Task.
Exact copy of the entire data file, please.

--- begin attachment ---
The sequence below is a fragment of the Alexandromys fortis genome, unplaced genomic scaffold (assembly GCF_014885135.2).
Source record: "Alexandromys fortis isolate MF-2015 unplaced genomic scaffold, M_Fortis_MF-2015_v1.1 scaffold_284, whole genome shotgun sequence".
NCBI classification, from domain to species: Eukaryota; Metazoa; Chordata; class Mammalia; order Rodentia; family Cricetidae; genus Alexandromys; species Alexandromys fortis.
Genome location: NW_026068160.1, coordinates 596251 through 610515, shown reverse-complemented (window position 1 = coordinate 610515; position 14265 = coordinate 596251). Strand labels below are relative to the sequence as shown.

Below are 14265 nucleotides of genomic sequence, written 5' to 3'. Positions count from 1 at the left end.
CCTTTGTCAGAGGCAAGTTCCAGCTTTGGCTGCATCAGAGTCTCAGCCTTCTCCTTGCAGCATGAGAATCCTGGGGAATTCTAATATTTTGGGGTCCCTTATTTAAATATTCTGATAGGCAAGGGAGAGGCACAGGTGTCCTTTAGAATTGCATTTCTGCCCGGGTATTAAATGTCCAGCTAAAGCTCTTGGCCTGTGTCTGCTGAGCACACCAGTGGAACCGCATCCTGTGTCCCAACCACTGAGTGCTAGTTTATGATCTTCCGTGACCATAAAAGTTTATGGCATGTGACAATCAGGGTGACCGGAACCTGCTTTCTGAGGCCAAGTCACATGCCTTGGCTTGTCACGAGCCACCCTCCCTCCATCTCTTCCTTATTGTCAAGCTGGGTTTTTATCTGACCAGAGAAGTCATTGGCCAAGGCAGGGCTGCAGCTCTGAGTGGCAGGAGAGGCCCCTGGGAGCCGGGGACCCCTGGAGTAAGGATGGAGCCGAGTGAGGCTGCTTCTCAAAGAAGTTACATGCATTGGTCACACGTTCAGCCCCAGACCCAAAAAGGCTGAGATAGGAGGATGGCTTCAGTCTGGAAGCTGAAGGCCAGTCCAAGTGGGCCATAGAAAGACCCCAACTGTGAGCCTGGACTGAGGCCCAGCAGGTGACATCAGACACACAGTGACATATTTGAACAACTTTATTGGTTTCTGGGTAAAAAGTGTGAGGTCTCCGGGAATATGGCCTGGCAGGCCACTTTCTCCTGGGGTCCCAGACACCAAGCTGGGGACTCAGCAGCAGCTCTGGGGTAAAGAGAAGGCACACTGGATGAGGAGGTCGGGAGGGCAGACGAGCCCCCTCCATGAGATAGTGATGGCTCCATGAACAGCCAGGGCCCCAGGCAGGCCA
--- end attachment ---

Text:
The sequence below is a fragment of the Alexandromys fortis genome, unplaced genomic scaffold (assembly GCF_014885135.2).
Source record: "Alexandromys fortis isolate MF-2015 unplaced genomic scaffold, M_Fortis_MF-2015_v1.1 scaffold_284, whole genome shotgun sequence".
NCBI classification, from domain to species: Eukaryota; Metazoa; Chordata; class Mammalia; order Rodentia; family Cricetidae; genus Alexandromys; species Alexandromys fortis.
Genome location: NW_026068160.1, coordinates 596251 through 610515, shown reverse-complemented (window position 1 = coordinate 610515; position 14265 = coordinate 596251). Strand labels below are relative to the sequence as shown.

Below are 14265 nucleotides of genomic sequence, written 5' to 3'. Positions count from 1 at the left end.
CCTTTGTCAGAGGCAAGTTCCAGCTTTGGCTGCATCAGAGTCTCAGCCTTCTCCTTGCAGCATGAGAATCCTGGGGAATTCTAATATTTTGGGGTCCCTTATTTAAATATTCTGATAGGCAAGGGAGAGGCACAGGTGTCCTTTAGAATTGCATTTCTGCCCGGGTATTAAATGTCCAGCTAAAGCTCTTGGCCTGTGTCTGCTGAGCACACCAGTGGAACCGCATCCTGTGTCCCAACCACTGAGTGCTAGTTTATGATCTTCCGTGACCATAAAAGTTTATGGCATGTGACAATCAGGGTGACCGGAACCTGCTTTCTGAGGCCAAGTCACATGCCTTGGCTTGTCACGAGCCACCCTCCCTCCATCTCTTCCTTATTGTCAAGCTGGGTTTTTATCTGACCAGAGAAGTCATTGGCCAAGGCAGGGCTGCAGCTCTGAGTGGCAGGAGAGGCCCCTGGGAGCCGGGGACCCCTGGAGTAAGGATGGAGCCGAGTGAGGCTGCTTCTCAAAGAAGTTACATGCATTGGTCACACGTTCAGCCCCAGACCCAAAAAGGCTGAGATAGGAGGATGGCTTCAGTCTGGAAGCTGAAGGCCAGTCCAAGTGGGCCATAGAAAGACCCCAACTGTGAGCCTGGACTGAGGCCCAGCAGGTGACATCAGACACACAGTGACATATTTGAACAACTTTATTGGTTTCTGGGTAAAAAGTGTGAGGTCTCCGGGAATATGGCCTGGCAGGCCACTTTCTCCTGGGGTCCCAGACACCAAGCTGGGGACTCAGCAGCAGCTCTGGGGTAAAGAGAAGGCACACTGGATGAGGAGGTCGGGAGGGCAGACGAGCCCCCTCCATGAGATAGTGATGGCTCCATGAACAGCCAGGGCCCCAGGCAGGCCA